For Immediate Release
On December 14, 2012, the U.S. Environmental Protection Agency (EPA) took important steps to protect the health of Americans from fine particle pollution by strengthening the annual health-based National Ambient Air Quality Standard for fine particles (PM2.5) from 15.0 to 12.0 micrograms per cubic meter (µg/m3). The new standard will also affect calculations used for the Washoe County Air Quality Index (AQI) and the Keep it Clean, Know the Code Program.
The lower end of the "Moderate" AQI range will now be triggered by fine particle pollution levels approximately 3 µg/m3 lower than under the old standard averaged over 24-hours. The result is that fine particulate pollution levels that would previously have been calculated as an Air Quality Index of 39 and in the "Good" range, will under the new standard be calculated as an AQI of 51, indicating "Moderate" air quality.
Because of these stronger standards, Washoe County is expected to experience fewer "Good" air quality days, and more "Moderate" air quality days during winter months and wildfire events. The change is expected to have a smaller impact on the number of "Yellow" and "Red" burn code days which may increase as well. The Washoe County Health District, Air Quality Management Division will begin utilizing the new AQI calculation methodology today, Wednesday, January 2.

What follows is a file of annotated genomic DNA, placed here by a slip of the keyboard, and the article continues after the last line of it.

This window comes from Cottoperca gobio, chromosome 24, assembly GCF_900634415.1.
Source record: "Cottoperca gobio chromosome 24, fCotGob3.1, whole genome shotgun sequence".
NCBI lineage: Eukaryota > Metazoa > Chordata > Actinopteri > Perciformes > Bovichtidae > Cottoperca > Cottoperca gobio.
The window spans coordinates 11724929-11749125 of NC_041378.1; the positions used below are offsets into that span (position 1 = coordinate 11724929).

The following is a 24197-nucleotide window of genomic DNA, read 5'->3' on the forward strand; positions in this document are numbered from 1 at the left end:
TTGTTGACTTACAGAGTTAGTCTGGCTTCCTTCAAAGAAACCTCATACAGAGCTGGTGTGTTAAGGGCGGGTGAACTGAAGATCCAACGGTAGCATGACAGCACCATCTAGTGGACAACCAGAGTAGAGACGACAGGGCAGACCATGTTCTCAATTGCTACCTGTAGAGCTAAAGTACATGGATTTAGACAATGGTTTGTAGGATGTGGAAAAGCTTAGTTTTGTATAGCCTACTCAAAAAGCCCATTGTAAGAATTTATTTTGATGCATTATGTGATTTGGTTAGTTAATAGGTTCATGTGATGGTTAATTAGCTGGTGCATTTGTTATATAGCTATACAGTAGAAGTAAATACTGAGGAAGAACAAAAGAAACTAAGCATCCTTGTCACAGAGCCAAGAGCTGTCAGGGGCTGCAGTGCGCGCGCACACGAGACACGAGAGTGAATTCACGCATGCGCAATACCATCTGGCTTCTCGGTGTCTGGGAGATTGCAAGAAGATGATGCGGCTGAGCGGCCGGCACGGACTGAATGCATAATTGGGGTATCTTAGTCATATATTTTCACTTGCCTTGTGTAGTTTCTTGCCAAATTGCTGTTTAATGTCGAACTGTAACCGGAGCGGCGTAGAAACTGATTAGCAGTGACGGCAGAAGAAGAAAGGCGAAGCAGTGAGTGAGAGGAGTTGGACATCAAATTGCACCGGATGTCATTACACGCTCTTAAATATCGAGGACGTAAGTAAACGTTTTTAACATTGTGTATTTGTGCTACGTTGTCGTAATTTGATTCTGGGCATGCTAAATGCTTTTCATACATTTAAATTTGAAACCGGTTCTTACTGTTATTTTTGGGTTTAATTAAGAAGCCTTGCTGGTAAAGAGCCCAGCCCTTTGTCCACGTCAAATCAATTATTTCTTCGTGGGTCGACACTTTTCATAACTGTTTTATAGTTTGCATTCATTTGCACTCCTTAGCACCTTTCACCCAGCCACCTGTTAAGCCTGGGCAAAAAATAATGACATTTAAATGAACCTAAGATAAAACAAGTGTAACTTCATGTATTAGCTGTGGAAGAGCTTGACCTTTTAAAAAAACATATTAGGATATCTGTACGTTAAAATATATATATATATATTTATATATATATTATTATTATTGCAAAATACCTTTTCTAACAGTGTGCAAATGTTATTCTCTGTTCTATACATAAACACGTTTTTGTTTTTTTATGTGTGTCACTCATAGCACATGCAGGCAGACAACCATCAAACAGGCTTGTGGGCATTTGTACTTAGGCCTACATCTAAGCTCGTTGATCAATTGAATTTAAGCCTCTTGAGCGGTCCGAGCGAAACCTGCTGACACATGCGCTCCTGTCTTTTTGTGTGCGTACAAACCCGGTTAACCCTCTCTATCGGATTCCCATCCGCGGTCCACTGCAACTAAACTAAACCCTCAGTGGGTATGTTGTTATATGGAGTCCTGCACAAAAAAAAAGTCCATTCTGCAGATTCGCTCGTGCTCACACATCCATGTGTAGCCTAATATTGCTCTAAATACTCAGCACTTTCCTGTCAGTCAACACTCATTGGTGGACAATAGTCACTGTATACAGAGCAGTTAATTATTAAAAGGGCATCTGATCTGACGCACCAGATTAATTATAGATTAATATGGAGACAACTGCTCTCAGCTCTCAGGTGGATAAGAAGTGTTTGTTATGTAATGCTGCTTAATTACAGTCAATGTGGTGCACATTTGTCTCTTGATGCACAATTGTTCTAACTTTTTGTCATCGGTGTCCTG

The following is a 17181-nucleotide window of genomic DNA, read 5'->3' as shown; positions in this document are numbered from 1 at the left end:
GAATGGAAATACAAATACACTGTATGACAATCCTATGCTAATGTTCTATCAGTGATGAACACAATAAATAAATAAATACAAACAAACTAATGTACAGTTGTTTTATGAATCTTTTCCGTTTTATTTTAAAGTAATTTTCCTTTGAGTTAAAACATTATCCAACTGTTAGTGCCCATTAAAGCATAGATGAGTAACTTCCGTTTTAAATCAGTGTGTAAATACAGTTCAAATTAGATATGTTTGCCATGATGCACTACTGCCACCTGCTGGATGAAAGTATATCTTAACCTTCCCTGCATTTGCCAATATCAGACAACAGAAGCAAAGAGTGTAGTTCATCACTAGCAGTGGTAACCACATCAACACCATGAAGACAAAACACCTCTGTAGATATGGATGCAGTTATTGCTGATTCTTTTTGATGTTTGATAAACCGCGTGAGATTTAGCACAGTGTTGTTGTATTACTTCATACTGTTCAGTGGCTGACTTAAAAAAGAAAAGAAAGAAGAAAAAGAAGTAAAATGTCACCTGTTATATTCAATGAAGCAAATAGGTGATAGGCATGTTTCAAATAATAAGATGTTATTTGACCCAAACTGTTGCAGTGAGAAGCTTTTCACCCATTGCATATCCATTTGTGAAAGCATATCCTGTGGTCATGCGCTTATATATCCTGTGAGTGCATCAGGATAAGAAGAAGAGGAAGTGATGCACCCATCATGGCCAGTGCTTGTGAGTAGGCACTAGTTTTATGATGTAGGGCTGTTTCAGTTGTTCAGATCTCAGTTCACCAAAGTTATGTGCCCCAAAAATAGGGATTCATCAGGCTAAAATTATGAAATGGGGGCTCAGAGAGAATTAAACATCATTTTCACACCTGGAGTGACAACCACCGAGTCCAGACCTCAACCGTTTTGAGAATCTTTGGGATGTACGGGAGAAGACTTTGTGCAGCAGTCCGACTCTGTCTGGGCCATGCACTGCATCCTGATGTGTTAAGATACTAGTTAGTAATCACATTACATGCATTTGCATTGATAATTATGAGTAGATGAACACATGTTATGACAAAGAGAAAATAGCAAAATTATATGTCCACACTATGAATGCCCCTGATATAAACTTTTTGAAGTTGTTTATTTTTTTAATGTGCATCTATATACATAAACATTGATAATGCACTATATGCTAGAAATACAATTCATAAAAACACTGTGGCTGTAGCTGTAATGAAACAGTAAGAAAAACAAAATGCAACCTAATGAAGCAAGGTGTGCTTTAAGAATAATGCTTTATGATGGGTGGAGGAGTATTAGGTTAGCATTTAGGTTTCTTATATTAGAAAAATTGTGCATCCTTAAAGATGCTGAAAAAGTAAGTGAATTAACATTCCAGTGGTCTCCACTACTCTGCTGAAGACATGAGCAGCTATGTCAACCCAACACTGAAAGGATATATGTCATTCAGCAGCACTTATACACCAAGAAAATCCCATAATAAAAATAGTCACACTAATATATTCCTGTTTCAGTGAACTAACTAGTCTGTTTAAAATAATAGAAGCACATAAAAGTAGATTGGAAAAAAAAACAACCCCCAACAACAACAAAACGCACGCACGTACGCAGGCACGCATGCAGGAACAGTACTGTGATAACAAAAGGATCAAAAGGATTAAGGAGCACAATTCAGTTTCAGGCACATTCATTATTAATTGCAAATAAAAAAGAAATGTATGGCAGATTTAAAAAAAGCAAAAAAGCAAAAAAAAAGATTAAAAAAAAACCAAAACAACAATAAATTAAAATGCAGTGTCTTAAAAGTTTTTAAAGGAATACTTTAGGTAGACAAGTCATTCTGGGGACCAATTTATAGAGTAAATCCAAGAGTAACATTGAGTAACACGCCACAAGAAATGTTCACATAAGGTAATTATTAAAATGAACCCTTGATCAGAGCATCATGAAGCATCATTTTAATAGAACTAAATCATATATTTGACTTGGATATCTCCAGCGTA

Coincidentally, strong temperature inversions are forecast to persist into the weekend trapping particle pollution near the valley floor. As a result, residents should "Know the Code" and check the daily burn code before lighting fireplaces and wood or pellet stoves. It is anticipated the "Yellow" or "Red" burn codes may be issued if particle pollution levels increase and persist under these weather conditions. The Burn Code is available on the AQMD website, www.OurCleanAir.com, or by calling, 785-4110.
Fine particle pollution can penetrate deep into the lungs and has been linked to a wide range of serious health effects, including premature death, heart attacks, and strokes, as well as acute bronchitis and aggravated asthma. The standard was proposed in June, 2012, consistent with advice from independent science advisors. It is based on an extensive body of scientific evidence reviewing thousands of studies including many showing negative health impacts at lower particulate levels than previously understood. It also follows extensive consultation with stakeholders, including the public, health organizations, and industry; and, review of more than 230,000 public comments that were submitted to the EPA.